I was at the Henry Thornton grammar school in Clapham, south-west London, with the artist Tom Phillips and we became close friends, swapping passions and enthusiasms: his for painting and mine for cinema, and mutually music. He was undoubtedly the cleverest person at the school, with such a range of interests that it was difficult to keep pace with them. He was restless and loved challenges, telling me once that he chose to learn the bassoon simply because he had been told it was the most difficult instrument to master.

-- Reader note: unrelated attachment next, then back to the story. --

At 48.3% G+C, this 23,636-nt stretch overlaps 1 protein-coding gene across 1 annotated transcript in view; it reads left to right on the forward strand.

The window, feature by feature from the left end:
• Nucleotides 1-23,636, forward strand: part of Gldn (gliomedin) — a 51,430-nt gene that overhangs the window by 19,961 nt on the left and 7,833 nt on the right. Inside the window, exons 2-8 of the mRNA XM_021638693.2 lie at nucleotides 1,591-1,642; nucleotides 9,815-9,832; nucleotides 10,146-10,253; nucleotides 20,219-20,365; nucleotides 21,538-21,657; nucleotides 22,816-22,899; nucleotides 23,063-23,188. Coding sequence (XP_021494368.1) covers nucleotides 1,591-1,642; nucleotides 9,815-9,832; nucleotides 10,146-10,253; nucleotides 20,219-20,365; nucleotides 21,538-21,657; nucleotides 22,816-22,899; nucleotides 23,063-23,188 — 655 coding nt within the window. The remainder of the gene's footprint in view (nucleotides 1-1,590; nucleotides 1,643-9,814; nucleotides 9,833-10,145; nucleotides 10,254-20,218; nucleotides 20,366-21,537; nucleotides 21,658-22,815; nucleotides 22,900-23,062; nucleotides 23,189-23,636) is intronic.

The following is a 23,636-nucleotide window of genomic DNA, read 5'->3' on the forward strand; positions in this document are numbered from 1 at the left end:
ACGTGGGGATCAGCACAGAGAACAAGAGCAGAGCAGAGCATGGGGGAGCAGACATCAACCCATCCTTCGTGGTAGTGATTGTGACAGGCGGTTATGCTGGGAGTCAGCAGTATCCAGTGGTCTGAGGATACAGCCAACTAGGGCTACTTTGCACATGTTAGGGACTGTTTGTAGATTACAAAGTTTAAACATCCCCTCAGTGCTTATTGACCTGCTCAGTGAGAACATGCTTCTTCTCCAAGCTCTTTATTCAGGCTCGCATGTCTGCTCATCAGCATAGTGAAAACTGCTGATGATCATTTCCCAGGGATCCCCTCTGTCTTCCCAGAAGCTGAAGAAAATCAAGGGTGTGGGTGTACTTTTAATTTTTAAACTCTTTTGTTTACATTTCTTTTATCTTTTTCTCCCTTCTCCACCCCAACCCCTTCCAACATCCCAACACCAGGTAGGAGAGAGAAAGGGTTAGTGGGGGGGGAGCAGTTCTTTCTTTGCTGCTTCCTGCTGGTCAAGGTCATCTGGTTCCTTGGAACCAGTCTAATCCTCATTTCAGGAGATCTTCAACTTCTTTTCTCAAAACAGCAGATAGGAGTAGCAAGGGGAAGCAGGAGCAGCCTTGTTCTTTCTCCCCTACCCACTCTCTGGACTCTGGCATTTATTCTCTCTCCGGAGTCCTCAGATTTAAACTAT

One afternoon, avoiding sports, I caught a London preview of Robert Bresson’s masterpiece A Man Escaped and talked endlessly about it. Tom’s response was: “Find out more.” I managed to arrange to see two earlier Bresson films at the Cinémathèque in Paris and Tom, whose French was impeccable, agreed to go with me. The result was a couple of articles by me in a small film magazine. Tom also translated a book on Bresson we bought in Paris but could not find a publisher.
Tom acknowledged my influence on his filmgoing in a catalogue for a Serpentine Gallery exhibition and I certainly owe him much more for those early promptings and help. He was, as they say, a force of nature.